It's not likely that these pagan warriors would have allowed someone to tamper with the revered names of those genealogies, and the evidence that these lists are just what they claim to be is as strong as it could possibly be, coming from such ancient sources. The real interpolaters are not the Christian monks, who would have at least believed it is wrong to lie, but the modern historical revisionists, who have no such qualms of conscience to deal with.

Have a great day

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Comment by Mark Andrew Hodges on September 2, 2011 at 6:14pm
No, I haven't looked into ogham script, but since their own kings lists indicate that the anglo saxon and Norsemen are related, and some of the Gauls or Franks also claimed to be related to the Trojan exiles, perhaps from the Cape Breton area, their languages may had a lot in common. I read not long ago about a recent find in wales which upset the status quote a little in pushing back written language...Ill try and find it again, when I get back in town...no internet at the home place..lol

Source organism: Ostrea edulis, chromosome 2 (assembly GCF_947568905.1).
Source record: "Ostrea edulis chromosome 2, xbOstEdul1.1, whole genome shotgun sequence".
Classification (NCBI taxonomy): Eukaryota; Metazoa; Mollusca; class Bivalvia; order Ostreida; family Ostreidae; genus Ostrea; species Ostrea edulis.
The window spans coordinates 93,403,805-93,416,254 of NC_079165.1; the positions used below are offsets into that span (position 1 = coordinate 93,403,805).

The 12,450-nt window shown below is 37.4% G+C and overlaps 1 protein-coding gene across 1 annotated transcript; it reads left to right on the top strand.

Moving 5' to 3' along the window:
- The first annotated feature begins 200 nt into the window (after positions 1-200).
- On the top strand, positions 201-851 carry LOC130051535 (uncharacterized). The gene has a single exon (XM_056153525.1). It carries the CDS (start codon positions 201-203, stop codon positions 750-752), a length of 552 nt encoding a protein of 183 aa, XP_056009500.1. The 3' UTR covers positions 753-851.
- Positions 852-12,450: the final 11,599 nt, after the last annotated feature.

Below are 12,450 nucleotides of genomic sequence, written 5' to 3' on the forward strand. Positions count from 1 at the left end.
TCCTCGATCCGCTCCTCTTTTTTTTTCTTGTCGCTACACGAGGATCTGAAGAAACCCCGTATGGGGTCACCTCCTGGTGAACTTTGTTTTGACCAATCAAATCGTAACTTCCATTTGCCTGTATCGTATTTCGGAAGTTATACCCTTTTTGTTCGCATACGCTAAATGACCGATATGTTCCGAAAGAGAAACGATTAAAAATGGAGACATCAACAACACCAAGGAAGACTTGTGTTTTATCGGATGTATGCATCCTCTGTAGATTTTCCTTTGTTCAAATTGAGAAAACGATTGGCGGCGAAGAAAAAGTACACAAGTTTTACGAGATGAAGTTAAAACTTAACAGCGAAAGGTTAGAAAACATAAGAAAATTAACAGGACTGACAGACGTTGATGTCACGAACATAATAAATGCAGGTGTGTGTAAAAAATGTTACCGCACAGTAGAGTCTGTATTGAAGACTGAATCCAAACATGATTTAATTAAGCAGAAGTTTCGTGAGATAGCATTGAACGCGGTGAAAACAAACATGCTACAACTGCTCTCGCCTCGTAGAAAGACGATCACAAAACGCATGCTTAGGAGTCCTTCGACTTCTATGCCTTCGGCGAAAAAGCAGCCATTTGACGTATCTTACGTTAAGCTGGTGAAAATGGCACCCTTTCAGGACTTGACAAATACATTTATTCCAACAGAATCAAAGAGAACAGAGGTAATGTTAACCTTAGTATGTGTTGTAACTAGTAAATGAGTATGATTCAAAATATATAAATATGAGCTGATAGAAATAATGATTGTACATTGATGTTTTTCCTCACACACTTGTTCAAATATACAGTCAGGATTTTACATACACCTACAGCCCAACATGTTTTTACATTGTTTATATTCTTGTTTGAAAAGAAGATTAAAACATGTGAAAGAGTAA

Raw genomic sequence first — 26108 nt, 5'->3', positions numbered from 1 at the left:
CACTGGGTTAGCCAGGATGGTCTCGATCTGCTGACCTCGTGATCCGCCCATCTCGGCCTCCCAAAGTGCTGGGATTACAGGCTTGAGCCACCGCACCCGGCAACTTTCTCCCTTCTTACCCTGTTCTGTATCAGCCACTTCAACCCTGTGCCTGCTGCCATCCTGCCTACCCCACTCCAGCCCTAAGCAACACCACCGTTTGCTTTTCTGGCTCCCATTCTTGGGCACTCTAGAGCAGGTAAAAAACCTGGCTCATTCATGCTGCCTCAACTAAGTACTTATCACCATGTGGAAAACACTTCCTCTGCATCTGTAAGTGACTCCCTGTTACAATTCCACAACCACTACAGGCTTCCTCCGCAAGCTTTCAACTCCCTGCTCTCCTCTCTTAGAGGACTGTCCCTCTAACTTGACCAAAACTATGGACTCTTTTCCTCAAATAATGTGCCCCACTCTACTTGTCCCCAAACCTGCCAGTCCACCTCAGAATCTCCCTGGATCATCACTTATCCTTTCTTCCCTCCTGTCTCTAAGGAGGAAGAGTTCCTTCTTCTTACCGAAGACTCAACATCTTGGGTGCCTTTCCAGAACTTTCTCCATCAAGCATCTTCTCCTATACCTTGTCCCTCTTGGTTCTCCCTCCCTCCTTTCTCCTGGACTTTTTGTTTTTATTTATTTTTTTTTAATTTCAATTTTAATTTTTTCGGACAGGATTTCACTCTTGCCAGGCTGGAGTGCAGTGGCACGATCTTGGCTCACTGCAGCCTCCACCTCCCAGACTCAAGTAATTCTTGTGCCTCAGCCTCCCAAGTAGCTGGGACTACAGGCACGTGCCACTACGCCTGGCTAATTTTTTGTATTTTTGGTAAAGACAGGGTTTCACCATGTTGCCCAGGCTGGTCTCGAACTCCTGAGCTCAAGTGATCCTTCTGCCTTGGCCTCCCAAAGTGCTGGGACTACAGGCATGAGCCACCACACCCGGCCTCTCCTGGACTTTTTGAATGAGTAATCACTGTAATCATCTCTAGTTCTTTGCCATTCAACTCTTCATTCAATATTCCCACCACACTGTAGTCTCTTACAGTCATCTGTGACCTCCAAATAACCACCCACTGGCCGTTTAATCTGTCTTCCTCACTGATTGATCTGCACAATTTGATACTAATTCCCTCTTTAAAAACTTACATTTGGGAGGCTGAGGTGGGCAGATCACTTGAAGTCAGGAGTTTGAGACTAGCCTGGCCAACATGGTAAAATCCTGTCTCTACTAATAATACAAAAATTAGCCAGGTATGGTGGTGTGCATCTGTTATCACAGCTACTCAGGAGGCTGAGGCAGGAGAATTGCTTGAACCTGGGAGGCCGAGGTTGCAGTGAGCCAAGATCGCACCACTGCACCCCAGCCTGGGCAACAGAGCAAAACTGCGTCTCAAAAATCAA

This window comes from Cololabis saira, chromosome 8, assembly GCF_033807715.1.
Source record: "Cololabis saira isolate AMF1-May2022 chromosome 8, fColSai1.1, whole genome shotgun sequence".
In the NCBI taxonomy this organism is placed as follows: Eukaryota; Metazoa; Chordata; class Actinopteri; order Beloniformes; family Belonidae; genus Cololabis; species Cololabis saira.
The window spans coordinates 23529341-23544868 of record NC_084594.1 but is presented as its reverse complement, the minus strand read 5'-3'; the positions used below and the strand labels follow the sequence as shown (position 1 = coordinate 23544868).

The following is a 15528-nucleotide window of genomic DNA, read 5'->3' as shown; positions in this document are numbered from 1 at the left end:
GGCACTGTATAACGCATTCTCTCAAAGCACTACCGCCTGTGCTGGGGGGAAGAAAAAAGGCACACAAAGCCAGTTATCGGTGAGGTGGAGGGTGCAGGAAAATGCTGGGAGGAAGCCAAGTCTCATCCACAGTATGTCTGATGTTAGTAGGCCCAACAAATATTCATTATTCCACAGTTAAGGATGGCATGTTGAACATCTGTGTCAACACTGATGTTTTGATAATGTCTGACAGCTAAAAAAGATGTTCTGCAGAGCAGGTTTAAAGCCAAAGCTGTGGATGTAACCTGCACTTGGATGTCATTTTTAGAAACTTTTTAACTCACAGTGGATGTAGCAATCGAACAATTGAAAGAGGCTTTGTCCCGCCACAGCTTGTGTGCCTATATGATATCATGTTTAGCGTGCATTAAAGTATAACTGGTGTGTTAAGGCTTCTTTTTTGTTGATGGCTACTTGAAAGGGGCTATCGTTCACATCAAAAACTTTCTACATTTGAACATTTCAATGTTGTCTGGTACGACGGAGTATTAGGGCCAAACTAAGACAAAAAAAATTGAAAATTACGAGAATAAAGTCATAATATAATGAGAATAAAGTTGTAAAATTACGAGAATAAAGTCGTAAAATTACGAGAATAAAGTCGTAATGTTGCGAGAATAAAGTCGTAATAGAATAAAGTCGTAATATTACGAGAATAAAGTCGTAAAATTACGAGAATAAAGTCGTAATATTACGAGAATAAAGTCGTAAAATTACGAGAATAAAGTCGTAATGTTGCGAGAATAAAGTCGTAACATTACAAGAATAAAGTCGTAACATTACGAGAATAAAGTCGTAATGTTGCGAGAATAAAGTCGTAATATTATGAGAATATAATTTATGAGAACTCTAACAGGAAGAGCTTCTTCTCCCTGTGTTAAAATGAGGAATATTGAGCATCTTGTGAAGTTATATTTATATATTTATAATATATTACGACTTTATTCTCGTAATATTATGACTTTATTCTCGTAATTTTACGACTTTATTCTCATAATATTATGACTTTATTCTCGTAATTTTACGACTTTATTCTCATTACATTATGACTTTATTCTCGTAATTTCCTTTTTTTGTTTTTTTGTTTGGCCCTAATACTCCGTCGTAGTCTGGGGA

Comment by Steven Posey on September 2, 2011 at 8:03am

Well, I suppose I was over generalizing the ancient Germans. They did have runes centuries before they became Christian and maybe other systems. I just assumed most tradition and stories were passed down orally.

Julius Caesar wrote that the Gauls used Greek letters to express the written form of their language. Have you looked into Ogham script (I think that is how it's spelled)? The system of lines looks fun but difficult to learn. I believe they are mostly found in Ireland but in other places too like perhaps Wales. Translitterations of the inscriptions are supposed to be a lot like Latin, which reminded me of your Trojans but this system was still in use when the Romans were in Britain and could be just a Latin influence on the ancient Celtic language (which I've read was similar to Latin).